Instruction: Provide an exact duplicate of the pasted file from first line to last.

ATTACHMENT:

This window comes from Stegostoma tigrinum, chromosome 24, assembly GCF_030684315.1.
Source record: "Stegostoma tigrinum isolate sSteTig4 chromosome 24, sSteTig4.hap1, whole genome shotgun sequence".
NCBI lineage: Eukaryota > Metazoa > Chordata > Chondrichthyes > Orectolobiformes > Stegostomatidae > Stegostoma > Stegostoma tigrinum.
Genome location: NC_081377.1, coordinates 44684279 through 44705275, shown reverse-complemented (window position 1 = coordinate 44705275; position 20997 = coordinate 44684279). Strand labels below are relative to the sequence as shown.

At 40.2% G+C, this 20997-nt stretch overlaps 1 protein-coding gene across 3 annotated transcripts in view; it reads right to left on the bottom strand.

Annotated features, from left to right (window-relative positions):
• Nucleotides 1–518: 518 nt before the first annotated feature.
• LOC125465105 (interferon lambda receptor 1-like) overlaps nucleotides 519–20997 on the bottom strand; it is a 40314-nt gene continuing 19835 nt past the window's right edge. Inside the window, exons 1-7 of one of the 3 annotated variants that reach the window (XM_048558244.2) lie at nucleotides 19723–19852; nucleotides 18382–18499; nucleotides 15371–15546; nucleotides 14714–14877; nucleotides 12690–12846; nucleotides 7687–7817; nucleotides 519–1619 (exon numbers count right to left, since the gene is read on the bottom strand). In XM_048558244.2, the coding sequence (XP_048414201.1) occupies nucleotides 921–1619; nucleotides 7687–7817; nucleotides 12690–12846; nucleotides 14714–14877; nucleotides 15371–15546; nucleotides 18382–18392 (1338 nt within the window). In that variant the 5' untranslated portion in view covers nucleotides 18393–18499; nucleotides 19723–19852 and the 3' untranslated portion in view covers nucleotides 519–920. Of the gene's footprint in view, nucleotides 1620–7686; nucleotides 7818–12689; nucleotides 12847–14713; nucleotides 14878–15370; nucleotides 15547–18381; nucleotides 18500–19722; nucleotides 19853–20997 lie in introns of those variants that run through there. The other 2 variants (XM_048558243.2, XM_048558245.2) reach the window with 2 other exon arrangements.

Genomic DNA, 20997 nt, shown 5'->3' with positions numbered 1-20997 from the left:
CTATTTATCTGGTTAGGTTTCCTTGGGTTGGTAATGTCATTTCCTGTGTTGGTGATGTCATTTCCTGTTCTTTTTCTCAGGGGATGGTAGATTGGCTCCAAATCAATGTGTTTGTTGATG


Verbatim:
This window comes from Stegostoma tigrinum, chromosome 24, assembly GCF_030684315.1.
Source record: "Stegostoma tigrinum isolate sSteTig4 chromosome 24, sSteTig4.hap1, whole genome shotgun sequence".
NCBI lineage: Eukaryota > Metazoa > Chordata > Chondrichthyes > Orectolobiformes > Stegostomatidae > Stegostoma > Stegostoma tigrinum.
Genome location: NC_081377.1, coordinates 44684279 through 44705275, shown reverse-complemented (window position 1 = coordinate 44705275; position 20997 = coordinate 44684279). Strand labels below are relative to the sequence as shown.

At 40.2% G+C, this 20997-nt stretch overlaps 1 protein-coding gene across 3 annotated transcripts in view; it reads right to left on the bottom strand.

Annotated features, from left to right (window-relative positions):
• Nucleotides 1–518: 518 nt before the first annotated feature.
• LOC125465105 (interferon lambda receptor 1-like) overlaps nucleotides 519–20997 on the bottom strand; it is a 40314-nt gene continuing 19835 nt past the window's right edge. Inside the window, exons 1-7 of one of the 3 annotated variants that reach the window (XM_048558244.2) lie at nucleotides 19723–19852; nucleotides 18382–18499; nucleotides 15371–15546; nucleotides 14714–14877; nucleotides 12690–12846; nucleotides 7687–7817; nucleotides 519–1619 (exon numbers count right to left, since the gene is read on the bottom strand). In XM_048558244.2, the coding sequence (XP_048414201.1) occupies nucleotides 921–1619; nucleotides 7687–7817; nucleotides 12690–12846; nucleotides 14714–14877; nucleotides 15371–15546; nucleotides 18382–18392 (1338 nt within the window). In that variant the 5' untranslated portion in view covers nucleotides 18393–18499; nucleotides 19723–19852 and the 3' untranslated portion in view covers nucleotides 519–920. Of the gene's footprint in view, nucleotides 1620–7686; nucleotides 7818–12689; nucleotides 12847–14713; nucleotides 14878–15370; nucleotides 15547–18381; nucleotides 18500–19722; nucleotides 19853–20997 lie in introns of those variants that run through there. The other 2 variants (XM_048558243.2, XM_048558245.2) reach the window with 2 other exon arrangements.

Genomic DNA, 20997 nt, shown 5'->3' with positions numbered 1-20997 from the left:
CTATTTATCTGGTTAGGTTTCCTTGGGTTGGTAATGTCATTTCCTGTGTTGGTGATGTCATTTCCTGTTCTTTTTCTCAGGGGATGGTAGATTGGCTCCAAATCAATGTGTTTGTTGATG